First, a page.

Grab bag of OHS issues – heavy vehicles, mental health, bullying and fatigue

There are a few occupational health and safety (OHS) matters in Australia that happened in the last week that are of note. SafetyAtWorkBlog has put together a quick list of those matters of interest.

Big Mental Health Challenge

“The Australian Capital Territory has appointed its first “dedicated psychological health officer [who] will equip workplaces with the tools and resources needed to support the social and emotional wellbeing of working Canberrans.

The psychological health officer will provide employees, managers and supervisors with support such as information sessions, accessible resources and training programs. WorkSafe ACT inspectors will also receive training and access to ongoing mentoring for responding to psychological hazards.”

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The Victorian Government remains secretive on Industrial Manslaughter laws

Victoria’s Department of Justice and Community Safety’s Freedom of Information correspondence is headed:

“Information Integrity & Access”.

For the last few months SafetyAtWorkBlog has been chasing the Workplace Manslaughter Consultation Paper through official channels and been granted “two pages in full”, “four pages in part” and been refused access in full to most of the Consultation Report.  This decision (available here) is because

“These documents include information concerning opinion, advice or recommendation of an officer and the personal affairs of third parties, which cannot be disclosed [for reasons given in the letter]”.

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The economics, and politics, of prevention and the cost of doing nothing

LtoR: Terry Nolan, Rod Campbell, Tony Dudley, Rosemary Calder

On July 9 2019, the Committee for Economic Development of Australia (CEDA) conducted a lunchtime seminar in Melbourne about “the economics of prevention“. The event was supported by GlaxoSmithKline who launched a report about the value of vaccines so the lunch promised to be very medical but that quickly changed when Rod Campbell of The Australia Institute (a late replacement for Richard Denniss) spoke. On the issue of cost-benefit analysis, an important consideration in occupational health and safety (OHS) , Campbell was blunt:

“A huge amount of government decisions are not made by informed economic analysis. They’re made by political decisions.”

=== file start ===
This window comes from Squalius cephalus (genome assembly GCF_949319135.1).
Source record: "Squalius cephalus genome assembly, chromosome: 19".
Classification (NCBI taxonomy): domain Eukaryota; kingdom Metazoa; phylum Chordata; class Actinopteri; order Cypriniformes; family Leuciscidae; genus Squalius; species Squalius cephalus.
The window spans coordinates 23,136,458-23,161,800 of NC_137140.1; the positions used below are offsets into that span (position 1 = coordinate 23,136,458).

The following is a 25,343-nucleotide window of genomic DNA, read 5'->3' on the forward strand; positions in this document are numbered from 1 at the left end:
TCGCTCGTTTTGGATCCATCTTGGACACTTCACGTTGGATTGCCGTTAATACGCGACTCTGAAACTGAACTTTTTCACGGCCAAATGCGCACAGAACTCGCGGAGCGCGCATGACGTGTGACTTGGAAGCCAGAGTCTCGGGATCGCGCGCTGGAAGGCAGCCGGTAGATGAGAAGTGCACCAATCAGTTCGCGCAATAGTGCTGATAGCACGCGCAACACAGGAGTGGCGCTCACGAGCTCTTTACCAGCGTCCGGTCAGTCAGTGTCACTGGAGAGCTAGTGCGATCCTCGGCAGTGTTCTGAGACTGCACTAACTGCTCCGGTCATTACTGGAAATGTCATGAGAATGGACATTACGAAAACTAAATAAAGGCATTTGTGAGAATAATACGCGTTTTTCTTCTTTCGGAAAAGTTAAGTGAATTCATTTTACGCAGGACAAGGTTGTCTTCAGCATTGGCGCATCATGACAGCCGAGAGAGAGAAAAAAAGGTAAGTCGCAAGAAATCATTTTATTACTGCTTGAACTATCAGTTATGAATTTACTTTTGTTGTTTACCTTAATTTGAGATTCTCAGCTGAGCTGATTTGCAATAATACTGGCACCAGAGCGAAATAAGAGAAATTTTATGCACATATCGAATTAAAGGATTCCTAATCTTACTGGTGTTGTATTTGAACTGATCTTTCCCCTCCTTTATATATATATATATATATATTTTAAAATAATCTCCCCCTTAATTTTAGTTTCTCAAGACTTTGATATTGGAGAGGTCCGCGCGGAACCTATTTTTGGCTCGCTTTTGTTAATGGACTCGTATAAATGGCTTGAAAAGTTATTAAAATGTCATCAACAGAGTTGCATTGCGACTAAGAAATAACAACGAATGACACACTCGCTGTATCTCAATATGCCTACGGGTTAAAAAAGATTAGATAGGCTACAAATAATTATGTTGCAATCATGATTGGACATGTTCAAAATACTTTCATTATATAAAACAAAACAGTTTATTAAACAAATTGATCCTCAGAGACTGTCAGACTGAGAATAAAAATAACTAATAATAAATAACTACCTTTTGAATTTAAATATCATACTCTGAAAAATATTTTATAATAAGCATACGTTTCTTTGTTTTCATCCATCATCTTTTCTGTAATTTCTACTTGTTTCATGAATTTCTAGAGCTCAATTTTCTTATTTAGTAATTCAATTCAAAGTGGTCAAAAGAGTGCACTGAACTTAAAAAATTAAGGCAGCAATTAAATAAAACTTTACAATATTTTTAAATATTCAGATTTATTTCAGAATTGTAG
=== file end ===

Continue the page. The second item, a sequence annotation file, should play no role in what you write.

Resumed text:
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The absurdity of Work

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In early July 2019, my son and I braved a cold Melbourne Friday night to see our very first improvisational comedy show. The catalyst was a show called “F**k this, I Quit“, produced by the Improv Conspiracy, and which is based on the work experiences of the audience there on the night. I was one of around fifteen in the audience, in a room that only holds forty people, and so occupational health and safety (OHS) became a featured theme that night. I, and OHS, was roasted and it was definitely the funniest night of my professional life.

Several audience members were asked about their work experiences. I mentioned that I consulted in OHS, had provided advice to some of Victoria’s licenced brothels, had an uncomfortable conversation one time about discussing nipples while at work and that I thought the most dangerous workplace hazard was electricity as it was invisible and deadly.

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Medical and OHS sectors must start speaking the same language on mental health

For many years, the Australian medical has been supportive of a “Health Benefits of Good Work” (HBGW) initiative. This initiative, started in 2010, is directly relevant to how Australia is determining its mental health policy and strategies especially as they relate to workplaces. The initiative was developed by:

“…. the Australasian Faculty of Occupational and Environmental Medicine (AFOEM) of The Royal Australasian College of Physicians (RACP). This initiative is based on compelling Australasian and international evidence that good work is beneficial to people’s health and wellbeing and that long term work absence, work disability and unemployment generally have a negative impact on health and wellbeing.”

This initiative can be seen behind many of the public statements about the mental health status of the unemployed as this sits within the public health and the social welfare sectors, but it is rarely mentioned by those providing occupational health and safety (OHS) advice.

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